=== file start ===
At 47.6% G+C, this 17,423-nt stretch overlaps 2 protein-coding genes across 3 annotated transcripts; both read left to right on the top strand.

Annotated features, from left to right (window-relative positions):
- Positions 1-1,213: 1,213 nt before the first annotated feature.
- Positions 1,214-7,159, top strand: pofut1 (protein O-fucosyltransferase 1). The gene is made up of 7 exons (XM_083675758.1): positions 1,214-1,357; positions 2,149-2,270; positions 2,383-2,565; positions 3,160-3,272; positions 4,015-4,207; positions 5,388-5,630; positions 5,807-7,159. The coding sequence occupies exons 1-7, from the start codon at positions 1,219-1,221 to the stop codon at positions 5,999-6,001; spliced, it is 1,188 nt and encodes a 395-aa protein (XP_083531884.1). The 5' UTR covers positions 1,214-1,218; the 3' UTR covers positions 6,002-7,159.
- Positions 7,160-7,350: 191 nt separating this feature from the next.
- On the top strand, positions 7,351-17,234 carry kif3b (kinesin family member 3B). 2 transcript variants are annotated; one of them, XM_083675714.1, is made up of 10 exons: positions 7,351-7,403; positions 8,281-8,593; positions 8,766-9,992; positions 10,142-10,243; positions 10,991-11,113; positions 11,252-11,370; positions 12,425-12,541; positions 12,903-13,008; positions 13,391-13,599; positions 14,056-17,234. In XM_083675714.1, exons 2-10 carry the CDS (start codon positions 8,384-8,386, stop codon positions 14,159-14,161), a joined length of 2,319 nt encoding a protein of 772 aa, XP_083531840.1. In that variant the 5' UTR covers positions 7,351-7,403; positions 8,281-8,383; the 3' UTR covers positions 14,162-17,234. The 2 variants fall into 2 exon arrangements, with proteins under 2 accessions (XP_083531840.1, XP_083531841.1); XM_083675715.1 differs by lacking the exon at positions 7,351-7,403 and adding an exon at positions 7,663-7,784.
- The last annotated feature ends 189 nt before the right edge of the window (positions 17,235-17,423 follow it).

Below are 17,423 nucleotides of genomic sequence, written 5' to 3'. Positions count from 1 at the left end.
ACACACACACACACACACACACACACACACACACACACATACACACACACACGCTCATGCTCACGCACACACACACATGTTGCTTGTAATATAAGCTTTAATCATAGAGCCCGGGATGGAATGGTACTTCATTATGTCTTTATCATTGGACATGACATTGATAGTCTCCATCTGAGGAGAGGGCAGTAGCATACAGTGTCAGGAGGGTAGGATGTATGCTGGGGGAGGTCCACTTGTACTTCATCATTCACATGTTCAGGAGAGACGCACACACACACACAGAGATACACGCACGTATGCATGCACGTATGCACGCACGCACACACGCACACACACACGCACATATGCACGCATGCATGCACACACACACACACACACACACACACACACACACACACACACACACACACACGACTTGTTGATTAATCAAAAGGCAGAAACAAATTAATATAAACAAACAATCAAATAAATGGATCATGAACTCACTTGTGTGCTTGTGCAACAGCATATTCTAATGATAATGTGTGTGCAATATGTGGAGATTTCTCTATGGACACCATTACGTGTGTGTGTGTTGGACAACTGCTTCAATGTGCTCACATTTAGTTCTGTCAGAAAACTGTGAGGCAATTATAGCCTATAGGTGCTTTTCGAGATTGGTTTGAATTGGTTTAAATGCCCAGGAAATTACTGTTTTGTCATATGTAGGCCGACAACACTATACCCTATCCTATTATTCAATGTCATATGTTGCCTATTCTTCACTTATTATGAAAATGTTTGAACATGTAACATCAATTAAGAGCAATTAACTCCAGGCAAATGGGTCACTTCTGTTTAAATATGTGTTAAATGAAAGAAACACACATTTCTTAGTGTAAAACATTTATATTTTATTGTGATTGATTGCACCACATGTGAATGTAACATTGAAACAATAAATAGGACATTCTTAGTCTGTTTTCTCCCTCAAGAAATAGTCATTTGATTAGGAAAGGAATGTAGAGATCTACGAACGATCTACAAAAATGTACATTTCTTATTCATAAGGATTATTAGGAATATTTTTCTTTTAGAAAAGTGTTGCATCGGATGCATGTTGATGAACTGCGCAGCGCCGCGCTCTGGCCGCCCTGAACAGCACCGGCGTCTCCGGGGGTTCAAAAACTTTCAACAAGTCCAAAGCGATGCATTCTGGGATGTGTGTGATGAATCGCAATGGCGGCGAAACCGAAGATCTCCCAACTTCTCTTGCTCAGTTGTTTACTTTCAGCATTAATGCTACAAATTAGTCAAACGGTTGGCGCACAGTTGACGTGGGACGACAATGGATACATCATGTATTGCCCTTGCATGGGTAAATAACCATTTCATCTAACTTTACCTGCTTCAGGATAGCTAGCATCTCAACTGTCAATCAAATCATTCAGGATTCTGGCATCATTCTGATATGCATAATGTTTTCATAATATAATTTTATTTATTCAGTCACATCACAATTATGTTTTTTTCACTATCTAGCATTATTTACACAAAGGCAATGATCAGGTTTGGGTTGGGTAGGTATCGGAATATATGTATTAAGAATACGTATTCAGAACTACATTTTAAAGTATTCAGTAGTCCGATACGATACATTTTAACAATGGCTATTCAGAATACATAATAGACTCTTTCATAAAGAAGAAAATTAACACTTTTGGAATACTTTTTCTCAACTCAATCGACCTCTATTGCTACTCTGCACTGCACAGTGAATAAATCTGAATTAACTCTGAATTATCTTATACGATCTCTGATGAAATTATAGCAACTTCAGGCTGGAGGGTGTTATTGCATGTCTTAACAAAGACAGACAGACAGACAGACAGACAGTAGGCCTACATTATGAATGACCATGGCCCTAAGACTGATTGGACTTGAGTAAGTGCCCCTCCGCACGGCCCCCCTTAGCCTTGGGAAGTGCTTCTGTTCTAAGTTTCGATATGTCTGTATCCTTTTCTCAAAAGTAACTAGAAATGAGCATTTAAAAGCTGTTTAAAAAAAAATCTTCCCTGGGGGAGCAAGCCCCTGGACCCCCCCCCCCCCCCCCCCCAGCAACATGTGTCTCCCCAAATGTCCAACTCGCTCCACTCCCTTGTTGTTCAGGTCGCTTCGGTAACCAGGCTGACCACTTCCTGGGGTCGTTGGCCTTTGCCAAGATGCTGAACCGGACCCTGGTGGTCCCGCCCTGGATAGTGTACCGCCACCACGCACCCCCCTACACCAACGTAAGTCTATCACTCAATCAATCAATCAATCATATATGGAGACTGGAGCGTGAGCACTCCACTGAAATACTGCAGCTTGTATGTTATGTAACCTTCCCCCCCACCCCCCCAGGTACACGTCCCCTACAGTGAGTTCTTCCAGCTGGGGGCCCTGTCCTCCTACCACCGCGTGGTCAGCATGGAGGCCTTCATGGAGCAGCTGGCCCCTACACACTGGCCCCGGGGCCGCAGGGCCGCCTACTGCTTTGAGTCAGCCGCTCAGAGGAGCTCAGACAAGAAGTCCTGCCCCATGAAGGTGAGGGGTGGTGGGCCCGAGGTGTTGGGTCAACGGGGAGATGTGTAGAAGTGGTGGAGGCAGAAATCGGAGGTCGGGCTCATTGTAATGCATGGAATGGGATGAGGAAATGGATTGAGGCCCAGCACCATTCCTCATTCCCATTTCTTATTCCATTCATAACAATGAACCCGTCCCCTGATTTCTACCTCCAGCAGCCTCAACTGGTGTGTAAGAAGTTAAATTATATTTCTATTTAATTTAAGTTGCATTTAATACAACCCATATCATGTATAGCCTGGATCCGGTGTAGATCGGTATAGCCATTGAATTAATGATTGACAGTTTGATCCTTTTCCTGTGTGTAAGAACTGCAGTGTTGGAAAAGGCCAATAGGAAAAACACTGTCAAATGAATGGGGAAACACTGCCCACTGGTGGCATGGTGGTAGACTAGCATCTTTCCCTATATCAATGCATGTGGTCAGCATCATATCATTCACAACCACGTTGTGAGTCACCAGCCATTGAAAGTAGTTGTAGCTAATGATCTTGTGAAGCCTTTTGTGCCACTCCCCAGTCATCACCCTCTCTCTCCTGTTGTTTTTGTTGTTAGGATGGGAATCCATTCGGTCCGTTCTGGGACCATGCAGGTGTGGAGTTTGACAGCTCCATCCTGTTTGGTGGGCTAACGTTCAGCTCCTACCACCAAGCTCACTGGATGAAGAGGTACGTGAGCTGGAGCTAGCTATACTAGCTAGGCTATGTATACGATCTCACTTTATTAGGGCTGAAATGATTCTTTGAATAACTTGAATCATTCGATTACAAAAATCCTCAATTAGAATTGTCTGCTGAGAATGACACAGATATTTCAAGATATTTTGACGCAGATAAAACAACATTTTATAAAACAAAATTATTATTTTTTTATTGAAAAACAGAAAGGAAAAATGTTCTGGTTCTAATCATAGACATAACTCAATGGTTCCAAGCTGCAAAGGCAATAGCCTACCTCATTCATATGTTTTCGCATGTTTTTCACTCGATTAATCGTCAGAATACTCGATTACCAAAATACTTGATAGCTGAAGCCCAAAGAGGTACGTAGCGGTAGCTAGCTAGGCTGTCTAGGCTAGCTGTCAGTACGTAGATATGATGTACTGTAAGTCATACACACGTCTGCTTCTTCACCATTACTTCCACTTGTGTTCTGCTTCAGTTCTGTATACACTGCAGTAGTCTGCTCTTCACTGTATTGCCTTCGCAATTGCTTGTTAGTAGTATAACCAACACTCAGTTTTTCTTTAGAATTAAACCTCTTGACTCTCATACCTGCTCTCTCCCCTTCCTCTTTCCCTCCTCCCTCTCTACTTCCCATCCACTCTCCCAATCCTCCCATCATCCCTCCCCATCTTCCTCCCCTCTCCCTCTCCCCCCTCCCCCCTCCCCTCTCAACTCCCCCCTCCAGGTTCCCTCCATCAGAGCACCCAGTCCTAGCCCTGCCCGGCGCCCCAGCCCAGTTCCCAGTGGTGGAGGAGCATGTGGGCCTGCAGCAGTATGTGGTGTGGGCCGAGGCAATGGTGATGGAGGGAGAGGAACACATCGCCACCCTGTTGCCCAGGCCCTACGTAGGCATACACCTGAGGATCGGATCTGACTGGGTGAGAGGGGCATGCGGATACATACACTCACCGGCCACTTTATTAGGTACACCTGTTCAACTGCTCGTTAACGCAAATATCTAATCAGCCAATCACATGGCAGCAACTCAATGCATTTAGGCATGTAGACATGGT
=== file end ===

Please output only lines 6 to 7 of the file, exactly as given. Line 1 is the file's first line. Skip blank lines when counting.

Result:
- On the top strand, positions 7,351-17,234 carry kif3b (kinesin family member 3B). 2 transcript variants are annotated; one of them, XM_083675714.1, is made up of 10 exons: positions 7,351-7,403; positions 8,281-8,593; positions 8,766-9,992; positions 10,142-10,243; positions 10,991-11,113; positions 11,252-11,370; positions 12,425-12,541; positions 12,903-13,008; positions 13,391-13,599; positions 14,056-17,234. In XM_083675714.1, exons 2-10 carry the CDS (start codon positions 8,384-8,386, stop codon positions 14,159-14,161), a joined length of 2,319 nt encoding a protein of 772 aa, XP_083531840.1. In that variant the 5' UTR covers positions 7,351-7,403; positions 8,281-8,383; the 3' UTR covers positions 14,162-17,234. The 2 variants fall into 2 exon arrangements, with proteins under 2 accessions (XP_083531840.1, XP_083531841.1); XM_083675715.1 differs by lacking the exon at positions 7,351-7,403 and adding an exon at positions 7,663-7,784.
- The last annotated feature ends 189 nt before the right edge of the window (positions 17,235-17,423 follow it).